A “hillbilly eulogy” for Appalachia is long overdue. I barely recognize my own culture in Ron Howard’s Hillbilly Elegy that is now showing on Netflix. The film is based on the book of the same name from author J. D. Vance. It is subtitled as “A Memoir of a Family and Culture in Crisis.” He means the culture in which I was raised and have worked most of my adult life. We are a culture that has crises and has overcome crises in the past. To describe us as a “culture in crisis” is misleading. I propose a remedy for the mischaracterization. I offer the hillbilly eulogy.
The Beginning of the Eulogy
The mistake of Hillbilly Elegy is simple to define. One should not analyze an entire culture through the lens of one’s own dysfunctional family. The film is about Vance “getting out” of the family dysfunction. I understand the drama of the story. But there is nothing particularly Appalachian about a nurse being addicted to drugs, high school aged women being pregnant, or pistol-packing grandmothers. More to the point though, There is nothing particularly Appalachian about poverty.
My play on words comes from the fact that Eulogy is an antonym of Elegy. The latter is mourning over a loss. The former is a tribute to what was or what is. J. D. Vance mourns over something he never had. He was only tangentially connected to the culture.
We Ain’t Object Lessons
The most important part of my hillbilly eulogy is to describe what I have. I grew up here in Eastern Tennessee. I centered my working life here too in communities that have seen all of the social ills described above. My grandmother married my grandfather at the age of 16. Her husband of 55 years never got beyond the third grade in his education. This is my mother’s family. My father’s family were more prosperous in their origins. My grandparents on that side were able to receive their high school diplomas. J. D Vance spent the summers of his childhood among his extended family in Kentucky. I come from and live among people who raised their own food and did not have electric lights until the Tennessee Valley Authority brought electricity to them and often needed the help of their relatives. Sometimes, we were those helpful relatives.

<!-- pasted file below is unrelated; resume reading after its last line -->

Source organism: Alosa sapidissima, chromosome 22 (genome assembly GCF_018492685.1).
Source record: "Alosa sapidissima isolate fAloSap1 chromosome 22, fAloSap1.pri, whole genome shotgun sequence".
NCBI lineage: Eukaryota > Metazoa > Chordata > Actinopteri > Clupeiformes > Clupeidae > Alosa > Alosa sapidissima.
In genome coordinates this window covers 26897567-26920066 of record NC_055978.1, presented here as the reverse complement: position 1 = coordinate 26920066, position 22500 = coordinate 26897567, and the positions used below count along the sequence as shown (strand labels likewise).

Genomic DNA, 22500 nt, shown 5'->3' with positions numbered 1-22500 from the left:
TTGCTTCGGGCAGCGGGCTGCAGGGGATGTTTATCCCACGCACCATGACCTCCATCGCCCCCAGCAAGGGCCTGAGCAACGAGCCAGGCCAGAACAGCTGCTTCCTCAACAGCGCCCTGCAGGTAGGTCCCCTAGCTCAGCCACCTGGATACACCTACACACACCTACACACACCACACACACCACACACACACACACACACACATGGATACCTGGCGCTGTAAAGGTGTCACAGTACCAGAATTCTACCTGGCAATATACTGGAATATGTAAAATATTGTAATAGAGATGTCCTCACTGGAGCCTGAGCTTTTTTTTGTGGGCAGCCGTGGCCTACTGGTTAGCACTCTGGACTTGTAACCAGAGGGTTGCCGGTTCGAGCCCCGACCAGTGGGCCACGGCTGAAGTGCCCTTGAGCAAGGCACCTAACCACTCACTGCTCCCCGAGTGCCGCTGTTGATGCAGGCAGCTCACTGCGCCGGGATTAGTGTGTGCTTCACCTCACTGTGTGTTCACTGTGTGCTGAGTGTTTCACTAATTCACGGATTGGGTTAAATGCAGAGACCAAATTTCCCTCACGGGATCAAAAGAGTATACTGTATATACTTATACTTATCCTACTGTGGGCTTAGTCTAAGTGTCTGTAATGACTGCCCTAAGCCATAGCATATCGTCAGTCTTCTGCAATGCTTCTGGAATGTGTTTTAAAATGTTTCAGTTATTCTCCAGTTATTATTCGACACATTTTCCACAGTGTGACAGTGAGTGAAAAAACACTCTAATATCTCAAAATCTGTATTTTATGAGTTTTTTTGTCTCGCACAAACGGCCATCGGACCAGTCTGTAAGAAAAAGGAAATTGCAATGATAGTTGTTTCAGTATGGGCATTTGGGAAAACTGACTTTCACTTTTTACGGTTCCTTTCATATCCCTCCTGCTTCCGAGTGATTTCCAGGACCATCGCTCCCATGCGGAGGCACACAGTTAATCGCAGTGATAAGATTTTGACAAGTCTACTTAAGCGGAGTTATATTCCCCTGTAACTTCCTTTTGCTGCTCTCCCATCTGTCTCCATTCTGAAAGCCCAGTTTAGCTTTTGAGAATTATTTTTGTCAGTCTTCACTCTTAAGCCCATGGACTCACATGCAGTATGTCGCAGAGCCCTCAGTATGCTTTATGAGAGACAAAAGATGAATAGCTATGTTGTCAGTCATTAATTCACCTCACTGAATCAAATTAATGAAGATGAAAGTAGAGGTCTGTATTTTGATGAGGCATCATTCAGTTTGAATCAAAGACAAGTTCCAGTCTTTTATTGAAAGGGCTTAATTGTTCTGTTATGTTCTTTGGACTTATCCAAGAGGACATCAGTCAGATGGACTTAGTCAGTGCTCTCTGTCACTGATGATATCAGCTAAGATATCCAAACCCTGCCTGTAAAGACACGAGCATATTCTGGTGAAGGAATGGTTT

Ron Howard’s film is about escape. It is a story of a grandmother fighting to get her grandson an opportunity through education. Howard adds “hard work” to the formula of escape after young J.D. overhears his grandmother beg for extra food. Vance being on the brink of escaping but getting drawn back into the mess that is his family is the whole plot of the film. The story is about his choices contrasted with the choices made by others in his family. The message is simple; poor Appalachians make poor choices. If we only chose differently we could escape to internships in a high powered Washington law firm.
Personal choices matter. But one must have options. Vance’s grandparents sought options by moving to Ohio to work in the steel mill. My grandparents moved to Maryville to work in the Aluminum plant. Other members of our grandparents’ generation moved to Michigan and Illinois for factory jobs in the automobile industry. And they often thought of home.
The Appalachian mountains drew settlers because of their beauty and their bounty. Making a living was possible here. My ancestors took it, literally. The communities built and rebuilt here do not stagnate even though the roots of the people have grown deeper. When other people want the natural resources, Appalachian people are either employed or cast aside. Each of these times crises have arisen. Appalachian people have fought back and fought hard. We have won and lost. And yet, we persevere.
Ending The Hillbilly Eulogy
We have our music, religious quirks, and dancing. We eat ramps. Appalachian hillbillies harvest mountain ginseng. We hunt and fish. Eating off the land is part of the culture. This culture is alive. And it can improve. The global neo-liberal economy has caused a large gap between rich and poor here too. Increased poverty has contributed to addiction rates and other social ills. Wealthier people from other parts of the US have come again to retire and displace some of us.
The land is revitalizing with new vineyards now being planted. Our rivers are becoming cleaner. The diverse ecosystems remain for now. Appalachian culture has more to celebrate than Ron Howard, J.D. Vance, and our own politicians would have us believe. We could enhance our culture by decentralizing medical care and providing new resources for education. Changing the criminal justice system to end taking advantage of the poor would help immensely. Once a person gets into trouble with the law, the system is too byzantine and expensive to get out of it. One would think a lawyer like J. D. Vance would recognize these problems. We have a long way to go. People who are not merely tangentially connected to the culture will remedy the problem.